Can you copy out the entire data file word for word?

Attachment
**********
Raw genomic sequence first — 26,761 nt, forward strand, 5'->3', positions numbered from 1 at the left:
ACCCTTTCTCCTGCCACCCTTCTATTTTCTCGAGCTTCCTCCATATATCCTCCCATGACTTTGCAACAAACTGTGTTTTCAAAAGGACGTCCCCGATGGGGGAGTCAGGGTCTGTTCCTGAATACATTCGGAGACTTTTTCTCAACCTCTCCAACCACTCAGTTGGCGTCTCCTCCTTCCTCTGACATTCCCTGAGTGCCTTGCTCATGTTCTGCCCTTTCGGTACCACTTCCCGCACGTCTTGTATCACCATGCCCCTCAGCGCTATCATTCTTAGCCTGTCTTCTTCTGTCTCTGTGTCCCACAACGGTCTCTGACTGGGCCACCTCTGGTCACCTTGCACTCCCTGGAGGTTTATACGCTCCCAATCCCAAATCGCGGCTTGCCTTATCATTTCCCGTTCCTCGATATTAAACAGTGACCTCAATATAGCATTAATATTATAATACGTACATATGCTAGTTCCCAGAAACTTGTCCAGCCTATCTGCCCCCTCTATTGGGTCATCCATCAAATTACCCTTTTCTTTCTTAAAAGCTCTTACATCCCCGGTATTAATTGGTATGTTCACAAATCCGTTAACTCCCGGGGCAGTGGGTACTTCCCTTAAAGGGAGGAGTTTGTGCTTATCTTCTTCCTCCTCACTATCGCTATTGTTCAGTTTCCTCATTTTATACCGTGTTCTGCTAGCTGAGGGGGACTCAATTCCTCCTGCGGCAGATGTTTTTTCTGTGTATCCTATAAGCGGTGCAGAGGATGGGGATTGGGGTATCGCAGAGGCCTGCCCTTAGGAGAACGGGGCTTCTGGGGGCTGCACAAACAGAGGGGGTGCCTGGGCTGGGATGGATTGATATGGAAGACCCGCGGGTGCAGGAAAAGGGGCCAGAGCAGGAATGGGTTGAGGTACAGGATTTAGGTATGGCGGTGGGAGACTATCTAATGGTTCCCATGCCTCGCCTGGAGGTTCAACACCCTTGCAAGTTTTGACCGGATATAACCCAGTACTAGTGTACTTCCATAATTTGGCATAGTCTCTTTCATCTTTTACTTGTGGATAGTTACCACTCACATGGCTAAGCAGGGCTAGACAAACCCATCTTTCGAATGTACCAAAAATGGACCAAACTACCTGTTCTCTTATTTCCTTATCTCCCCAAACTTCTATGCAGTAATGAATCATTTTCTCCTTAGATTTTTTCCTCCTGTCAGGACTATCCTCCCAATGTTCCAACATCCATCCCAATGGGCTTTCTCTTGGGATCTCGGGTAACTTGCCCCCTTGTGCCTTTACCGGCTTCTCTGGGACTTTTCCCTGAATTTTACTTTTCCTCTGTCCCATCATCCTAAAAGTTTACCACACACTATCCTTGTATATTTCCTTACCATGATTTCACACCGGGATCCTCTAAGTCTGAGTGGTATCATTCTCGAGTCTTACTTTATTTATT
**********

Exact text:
Raw genomic sequence first — 26,761 nt, forward strand, 5'->3', positions numbered from 1 at the left:
ACCCTTTCTCCTGCCACCCTTCTATTTTCTCGAGCTTCCTCCATATATCCTCCCATGACTTTGCAACAAACTGTGTTTTCAAAAGGACGTCCCCGATGGGGGAGTCAGGGTCTGTTCCTGAATACATTCGGAGACTTTTTCTCAACCTCTCCAACCACTCAGTTGGCGTCTCCTCCTTCCTCTGACATTCCCTGAGTGCCTTGCTCATGTTCTGCCCTTTCGGTACCACTTCCCGCACGTCTTGTATCACCATGCCCCTCAGCGCTATCATTCTTAGCCTGTCTTCTTCTGTCTCTGTGTCCCACAACGGTCTCTGACTGGGCCACCTCTGGTCACCTTGCACTCCCTGGAGGTTTATACGCTCCCAATCCCAAATCGCGGCTTGCCTTATCATTTCCCGTTCCTCGATATTAAACAGTGACCTCAATATAGCATTAATATTATAATACGTACATATGCTAGTTCCCAGAAACTTGTCCAGCCTATCTGCCCCCTCTATTGGGTCATCCATCAAATTACCCTTTTCTTTCTTAAAAGCTCTTACATCCCCGGTATTAATTGGTATGTTCACAAATCCGTTAACTCCCGGGGCAGTGGGTACTTCCCTTAAAGGGAGGAGTTTGTGCTTATCTTCTTCCTCCTCACTATCGCTATTGTTCAGTTTCCTCATTTTATACCGTGTTCTGCTAGCTGAGGGGGACTCAATTCCTCCTGCGGCAGATGTTTTTTCTGTGTATCCTATAAGCGGTGCAGAGGATGGGGATTGGGGTATCGCAGAGGCCTGCCCTTAGGAGAACGGGGCTTCTGGGGGCTGCACAAACAGAGGGGGTGCCTGGGCTGGGATGGATTGATATGGAAGACCCGCGGGTGCAGGAAAAGGGGCCAGAGCAGGAATGGGTTGAGGTACAGGATTTAGGTATGGCGGTGGGAGACTATCTAATGGTTCCCATGCCTCGCCTGGAGGTTCAACACCCTTGCAAGTTTTGACCGGATATAACCCAGTACTAGTGTACTTCCATAATTTGGCATAGTCTCTTTCATCTTTTACTTGTGGATAGTTACCACTCACATGGCTAAGCAGGGCTAGACAAACCCATCTTTCGAATGTACCAAAAATGGACCAAACTACCTGTTCTCTTATTTCCTTATCTCCCCAAACTTCTATGCAGTAATGAATCATTTTCTCCTTAGATTTTTTCCTCCTGTCAGGACTATCCTCCCAATGTTCCAACATCCATCCCAATGGGCTTTCTCTTGGGATCTCGGGTAACTTGCCCCCTTGTGCCTTTACCGGCTTCTCTGGGACTTTTCCCTGAATTTTACTTTTCCTCTGTCCCATCATCCTAAAAGTTTACCACACACTATCCTTGTATATTTCCTTACCATGATTTCACACCGGGATCCTCTAAGTCTGAGTGGTATCATTCTCGAGTCTTACTTTATTTATT